SOMERSET transport bosses have declined to confirm how they will spend more than £400,000 of new government funding for walking and cycling routes.

The Department for Transport (DfT) announced on Saturday (March 23) that Somerset would receive a share of £101m in the latest round of funding to deliver new active travel routes across the UK.

Active Travel England (which is part of the DfT) has confirmed that Somerset Council will receive £409,537 of “capability funding”, which can be used to fund the design work for new and improved walking and cycling networks.

But the council has declined to say how and where in the county this new funding will be targeted.

Roads minister Guy Opperman MP said: “We’re committed to ensuring people can travel in the way that works best for them, which is why we’re investing over £100m for over 100 kilometres of new walking and cycling routes, improved access to our national parks, and e-cycle loan schemes.

“This funding is not just an investment in new infrastructure, but in communities that will benefit from the social mobility and health benefits that improved and new walking and cycling routes will bring.”

The council secured £1,583,322 in May 2023  from a previous round of funding to deliver new walking and cycling routes, with officers finally confirming just before Christmas that the money would be used to improve cycle paths along the A39 between Carhampton and Dunster.

No start date for this scheme has yet been announced, with further details of the scheme’s designs and a construction timetable being expected to be made public later in the year.

Councillor Mike Rigby, then portfolio holder for transport and digital, stated in late-December 2023: “Our team is looking what is possible and looking at ways of getting this done that will cause minimal impact to residents and road users.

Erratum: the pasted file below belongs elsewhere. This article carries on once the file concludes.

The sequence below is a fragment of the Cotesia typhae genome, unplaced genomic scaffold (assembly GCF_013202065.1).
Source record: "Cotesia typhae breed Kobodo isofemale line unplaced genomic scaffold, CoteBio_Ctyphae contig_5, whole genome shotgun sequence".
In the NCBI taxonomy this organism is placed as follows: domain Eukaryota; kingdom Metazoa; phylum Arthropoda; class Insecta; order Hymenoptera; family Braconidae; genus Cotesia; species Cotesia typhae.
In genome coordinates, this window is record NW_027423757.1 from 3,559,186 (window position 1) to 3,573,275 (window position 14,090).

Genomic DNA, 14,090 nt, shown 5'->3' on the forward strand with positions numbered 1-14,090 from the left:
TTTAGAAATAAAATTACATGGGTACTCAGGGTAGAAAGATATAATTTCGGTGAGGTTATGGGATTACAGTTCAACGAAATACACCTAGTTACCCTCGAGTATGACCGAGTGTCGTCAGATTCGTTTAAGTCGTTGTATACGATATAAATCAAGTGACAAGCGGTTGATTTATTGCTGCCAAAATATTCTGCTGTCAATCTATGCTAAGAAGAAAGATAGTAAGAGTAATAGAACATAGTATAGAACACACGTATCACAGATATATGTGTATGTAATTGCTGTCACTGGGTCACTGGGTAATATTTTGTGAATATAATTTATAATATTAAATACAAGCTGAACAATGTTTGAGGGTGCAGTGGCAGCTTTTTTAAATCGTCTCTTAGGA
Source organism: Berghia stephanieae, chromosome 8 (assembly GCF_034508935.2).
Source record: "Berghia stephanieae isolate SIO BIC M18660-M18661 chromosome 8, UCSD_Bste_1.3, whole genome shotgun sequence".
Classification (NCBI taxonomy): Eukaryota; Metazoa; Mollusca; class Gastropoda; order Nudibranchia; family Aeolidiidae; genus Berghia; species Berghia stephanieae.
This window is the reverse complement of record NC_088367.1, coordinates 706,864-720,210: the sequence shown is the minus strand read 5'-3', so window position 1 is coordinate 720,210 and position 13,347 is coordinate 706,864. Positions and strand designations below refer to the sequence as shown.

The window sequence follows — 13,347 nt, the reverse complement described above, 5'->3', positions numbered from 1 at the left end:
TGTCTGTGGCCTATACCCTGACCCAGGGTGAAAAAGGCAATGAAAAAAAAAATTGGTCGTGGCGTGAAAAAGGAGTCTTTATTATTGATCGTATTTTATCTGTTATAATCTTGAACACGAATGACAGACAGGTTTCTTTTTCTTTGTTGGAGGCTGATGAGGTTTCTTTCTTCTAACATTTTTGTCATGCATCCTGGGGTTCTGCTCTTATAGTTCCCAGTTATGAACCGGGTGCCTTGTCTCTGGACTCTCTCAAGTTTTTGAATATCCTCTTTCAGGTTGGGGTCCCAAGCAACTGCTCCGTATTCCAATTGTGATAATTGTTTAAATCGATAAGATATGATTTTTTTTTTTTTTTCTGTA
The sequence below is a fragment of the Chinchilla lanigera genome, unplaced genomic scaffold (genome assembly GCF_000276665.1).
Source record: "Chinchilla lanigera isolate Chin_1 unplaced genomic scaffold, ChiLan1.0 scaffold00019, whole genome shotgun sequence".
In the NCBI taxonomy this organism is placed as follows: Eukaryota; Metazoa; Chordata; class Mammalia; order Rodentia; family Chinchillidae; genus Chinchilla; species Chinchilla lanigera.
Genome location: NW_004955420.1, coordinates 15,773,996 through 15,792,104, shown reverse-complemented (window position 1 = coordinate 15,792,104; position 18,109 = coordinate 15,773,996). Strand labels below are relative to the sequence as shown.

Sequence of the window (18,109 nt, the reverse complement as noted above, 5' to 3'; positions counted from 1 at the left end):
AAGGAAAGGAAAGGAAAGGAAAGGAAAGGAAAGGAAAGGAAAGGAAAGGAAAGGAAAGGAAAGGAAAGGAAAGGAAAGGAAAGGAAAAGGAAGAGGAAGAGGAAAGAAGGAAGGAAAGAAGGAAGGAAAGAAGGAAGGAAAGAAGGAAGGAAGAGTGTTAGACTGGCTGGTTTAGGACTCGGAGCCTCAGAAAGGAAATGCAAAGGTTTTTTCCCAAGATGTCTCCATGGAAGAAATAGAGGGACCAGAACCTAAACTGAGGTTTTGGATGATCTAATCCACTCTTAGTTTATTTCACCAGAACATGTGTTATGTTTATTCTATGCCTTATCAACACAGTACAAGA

“Exploratory work has been undertaken to assess the current conditions and width of the existing path by clearing away vegetation and encroachments to determine the viability of recovering width over longer sections of the route.

“Initial investigations have had positive results, and the team are now considering working methodology for undertaking clearance work from Carhampton through to Dunster efficiently with minimum disruption to the travelling public.”

This latest round of funding as from the active travel capability fund – meaning it must be used for the design work of new schemes and related public consultation, rather than the physical cost of labour and materials.

The council has been working with numerous community and voluntary organisations to try and deliver new multi-user paths across Somerset through a variety of different funding sources.

In the more urban parts of the county, some improvements have been secured through central government funding, with the levelling up fund paying for improved links between the Dunball roundabout and Bridgwater town centre (complimented by funding from EDF Energy to mitigate the construction of Hinkley Point C).

Additional cycle routes are planned in Bridgwater in the coming months, which will be delivered as part of the £23.2m Bridgwater town deal, with £9m of central government funding going towards the Celebration Mile and a further £1m on links to and from the Northgate Docks.

In more rural areas, new paths have been and will be delivered through funding set aside by previous local authorities (in the case of the Strawberry Line) or sourced from housing developers (in the case of the Steam Coast Trail).

A council spokesman said: “We welcome the extra funding.

“It’s too early to say where this will be used as we’ve only just had the announcement, but we can say it will help fund the design of future schemes.”